Gifts for Rock Climbers
Looking for a gift for your favorite rock climber? That’s great, every rock climber I know wants gifts! Unfortunately our sport is a complicated one and we can be a little picky about the gear we use. The guide below will explain what to buy (and what not to buy) so that you can find the perfect rock climbing gifts without a lot of trouble.
Rock Climbing Gifts
It’s tough to come up with cool gift ideas for climbers without knowing at least something about the type of climbing they do. Are you buying for a sport climber, a trad climber, an ice climber or a boulderer? Or someone who only climbs in the gym (but who still might be a sport climber or boulderer, since you can do those in the gym)? We’re going to avoid these question by focusing on simple gifts that every climber will appreciate, starting with basics that will get used every day going to bigger, more impressive gifts.
Chalk as a Gift? Really?
The best gifts for climbers often seem a little simple. The safest gifts for climbers are items that (almost) every climber uses and are consumable so they need to be replaced fairly often. This brings me to our first gift idea: chalk. I know what you are thinking – chalk? Really? That is the most boring gift I’ve ever heard of. But climbers go through chalk like Starbucks goes through coffee beans.
Every time we start a route we chalk up to dry the sweat from our hands for better grip. Then we chalk up again while we’re on the route, maybe multiple times. Then we sit down and forget our chalk bag is open and dump most of the chalk out onto the ground, giving our friends and everyone else at the gym something to chuckle at.
BasicRockClimbing.com recommends chalk as a climbing gift idea or stocking stuffer for Christmas. It won’t be memorable, it won’t be amazing, the climber’s friends won’t be talking about it months from now, but it will be used and appreciated. It comes in smaller bags or larger canisters and you can throw in a brush for cleaning holds and some climbing tape if you are feeling really generous.
Skin Repair Treatment
Using all that chalk and pulling down on rough rocks destroys the skin. Climbers can avoid downtime by keeping their hands well moisturized with skin repair salve. We like both the Climb On! Lotion Bar (has a light fragrance that is “feminine” to some noses and the Climb On! Intensive Skin Care Bar for Men (smells more “manly”).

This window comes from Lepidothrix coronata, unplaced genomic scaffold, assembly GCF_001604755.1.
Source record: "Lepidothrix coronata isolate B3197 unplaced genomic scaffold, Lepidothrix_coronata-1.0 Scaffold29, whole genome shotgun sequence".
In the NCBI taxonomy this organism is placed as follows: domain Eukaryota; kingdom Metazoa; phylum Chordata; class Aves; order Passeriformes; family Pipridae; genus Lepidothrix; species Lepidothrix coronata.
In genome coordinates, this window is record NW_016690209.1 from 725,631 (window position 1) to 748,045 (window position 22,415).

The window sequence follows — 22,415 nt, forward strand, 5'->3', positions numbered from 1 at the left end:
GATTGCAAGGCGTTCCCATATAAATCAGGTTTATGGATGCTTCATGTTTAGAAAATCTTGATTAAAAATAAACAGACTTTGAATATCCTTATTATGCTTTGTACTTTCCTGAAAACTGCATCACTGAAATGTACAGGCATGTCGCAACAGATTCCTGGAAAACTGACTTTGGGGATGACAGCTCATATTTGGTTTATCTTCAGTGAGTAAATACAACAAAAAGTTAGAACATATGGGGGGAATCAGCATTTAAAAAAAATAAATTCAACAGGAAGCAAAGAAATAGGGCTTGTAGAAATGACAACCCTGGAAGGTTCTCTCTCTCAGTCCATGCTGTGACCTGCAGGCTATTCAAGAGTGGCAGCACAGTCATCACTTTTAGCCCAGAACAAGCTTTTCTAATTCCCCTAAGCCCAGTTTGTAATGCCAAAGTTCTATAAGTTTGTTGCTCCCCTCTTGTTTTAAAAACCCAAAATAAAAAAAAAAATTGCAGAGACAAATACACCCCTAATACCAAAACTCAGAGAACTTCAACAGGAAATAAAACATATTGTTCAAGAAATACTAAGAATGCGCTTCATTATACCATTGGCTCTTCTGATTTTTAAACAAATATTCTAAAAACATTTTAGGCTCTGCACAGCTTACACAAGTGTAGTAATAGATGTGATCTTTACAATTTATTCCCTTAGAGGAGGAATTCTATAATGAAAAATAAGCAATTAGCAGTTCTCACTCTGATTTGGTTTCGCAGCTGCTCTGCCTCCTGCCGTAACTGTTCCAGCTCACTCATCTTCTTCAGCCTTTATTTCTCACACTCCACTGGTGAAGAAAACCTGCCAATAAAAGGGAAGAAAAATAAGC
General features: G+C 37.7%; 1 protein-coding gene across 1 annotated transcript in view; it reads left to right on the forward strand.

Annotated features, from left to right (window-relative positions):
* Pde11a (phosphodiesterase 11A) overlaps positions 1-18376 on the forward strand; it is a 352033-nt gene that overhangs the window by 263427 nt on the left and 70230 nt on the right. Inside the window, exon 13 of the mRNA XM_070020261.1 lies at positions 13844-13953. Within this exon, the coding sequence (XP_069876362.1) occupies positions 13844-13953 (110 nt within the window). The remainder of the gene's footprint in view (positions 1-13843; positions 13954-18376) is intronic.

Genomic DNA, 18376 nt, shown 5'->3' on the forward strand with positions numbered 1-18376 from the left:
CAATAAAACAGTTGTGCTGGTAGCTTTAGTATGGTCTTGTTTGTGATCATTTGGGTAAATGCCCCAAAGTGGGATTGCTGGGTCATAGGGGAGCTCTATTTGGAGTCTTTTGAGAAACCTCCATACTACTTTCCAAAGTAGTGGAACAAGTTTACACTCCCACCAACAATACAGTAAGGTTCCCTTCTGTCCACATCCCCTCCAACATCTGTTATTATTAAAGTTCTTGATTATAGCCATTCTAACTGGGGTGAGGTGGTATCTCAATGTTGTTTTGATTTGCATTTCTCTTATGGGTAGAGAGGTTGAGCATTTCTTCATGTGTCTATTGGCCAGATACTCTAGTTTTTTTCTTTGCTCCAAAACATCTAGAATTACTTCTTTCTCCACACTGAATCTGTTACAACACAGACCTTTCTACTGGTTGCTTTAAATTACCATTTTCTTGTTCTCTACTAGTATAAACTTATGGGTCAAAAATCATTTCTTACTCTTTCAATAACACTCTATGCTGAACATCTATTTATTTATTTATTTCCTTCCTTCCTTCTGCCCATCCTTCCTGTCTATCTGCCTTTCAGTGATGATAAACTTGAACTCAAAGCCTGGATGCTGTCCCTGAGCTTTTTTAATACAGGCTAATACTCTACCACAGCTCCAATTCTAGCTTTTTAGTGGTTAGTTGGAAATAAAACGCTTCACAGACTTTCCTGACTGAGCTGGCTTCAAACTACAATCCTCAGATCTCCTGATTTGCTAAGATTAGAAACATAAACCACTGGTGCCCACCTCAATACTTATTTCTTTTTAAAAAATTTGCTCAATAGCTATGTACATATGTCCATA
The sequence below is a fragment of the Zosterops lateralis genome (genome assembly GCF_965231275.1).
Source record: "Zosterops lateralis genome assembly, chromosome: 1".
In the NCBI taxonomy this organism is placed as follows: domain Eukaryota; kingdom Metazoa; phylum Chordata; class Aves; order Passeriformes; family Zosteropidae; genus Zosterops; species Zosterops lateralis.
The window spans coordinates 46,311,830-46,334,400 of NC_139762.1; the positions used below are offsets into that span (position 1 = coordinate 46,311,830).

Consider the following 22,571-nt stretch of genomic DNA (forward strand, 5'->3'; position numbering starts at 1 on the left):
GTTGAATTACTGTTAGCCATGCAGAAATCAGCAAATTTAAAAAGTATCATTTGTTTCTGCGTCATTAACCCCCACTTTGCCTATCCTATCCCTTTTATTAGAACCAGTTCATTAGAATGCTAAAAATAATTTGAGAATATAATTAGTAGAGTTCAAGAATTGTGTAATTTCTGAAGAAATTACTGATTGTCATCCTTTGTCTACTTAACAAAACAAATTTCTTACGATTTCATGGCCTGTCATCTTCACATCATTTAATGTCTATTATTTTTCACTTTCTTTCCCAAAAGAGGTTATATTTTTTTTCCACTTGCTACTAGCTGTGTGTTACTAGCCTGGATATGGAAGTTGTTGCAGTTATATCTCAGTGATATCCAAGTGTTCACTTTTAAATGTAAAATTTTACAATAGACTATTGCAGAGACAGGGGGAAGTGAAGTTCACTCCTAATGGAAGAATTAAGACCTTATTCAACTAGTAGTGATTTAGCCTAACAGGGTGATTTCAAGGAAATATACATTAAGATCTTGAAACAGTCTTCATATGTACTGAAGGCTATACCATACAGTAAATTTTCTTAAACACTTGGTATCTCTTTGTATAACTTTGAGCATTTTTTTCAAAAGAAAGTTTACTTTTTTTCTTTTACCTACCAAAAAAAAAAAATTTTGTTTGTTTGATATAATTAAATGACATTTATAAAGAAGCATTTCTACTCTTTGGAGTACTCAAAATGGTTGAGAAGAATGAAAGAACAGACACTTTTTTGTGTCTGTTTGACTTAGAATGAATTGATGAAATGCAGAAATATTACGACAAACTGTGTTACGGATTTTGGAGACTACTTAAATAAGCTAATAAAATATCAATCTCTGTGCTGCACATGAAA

They are made in the USA, biodegradable, non-toxic, chemical-free and actually help to avoid cracking and dry skin. If you want to avoid fragrances or just prefer a creme try Climb On! Creme. All of treatments get excellent reviews from hundreds of climbers on Amazon so it’s likely your climber will appreciate them too.
Have you ever seen a climbers lips after a sunny, windy day in the alpine? It’s not pretty. You can help prevent this with a high quality lip balm. If they’re still using ChapStick it’s not helping and it might be making things worse. The best we’ve found so far is Burt’s Bees Res-Q Lip Balm but Brave Soldier Lip Defender is also well reviewed. If the damage has already been done Aquaphor is great. Take all of the above and put it in a brand new Nalgene and you’ve got an easy gift that shows you care.
Membership to a Climbing Advocacy Group
A list of gift ideas for rock climbers wouldn’t be complete without plugging some advocacy groups, whether local or national. The Access Fund does a ton of great work for climbers including advocating for climbing friendly policy, land acquisition and protection, and stewardship and conservation. Any climber would be happy to be part of this group.
A membership to the American Alpine Club would be another great gift for a climber. The club provides a $10,000 rescue benefit to climbers and also supports climbing areas with grants, among other benefits.
Body Maintenance and Injury Prevention Gear
Climbers won’t hesitate to drop $200 on a shoe that might bump them up a letter grade but we rarely invest in injury prevention. You could give a climber a massage or yoga class to help them stay healthy. Or buy them The Climbing Doctor’s ebook on preventing injury along with the resistance bands required for doing the exercises.
We also like the Thera-Band Hand Xtrainer hand and finger exerciser or finger resistance bands for strengthening the antagonists that open the hand. These exercises help to balance the relatively weak muscles that open the hand with the extremely strong muscles that close the hand that are used in climbing. The climbing brand Metolius also sells something similar but it doesn’t last very long.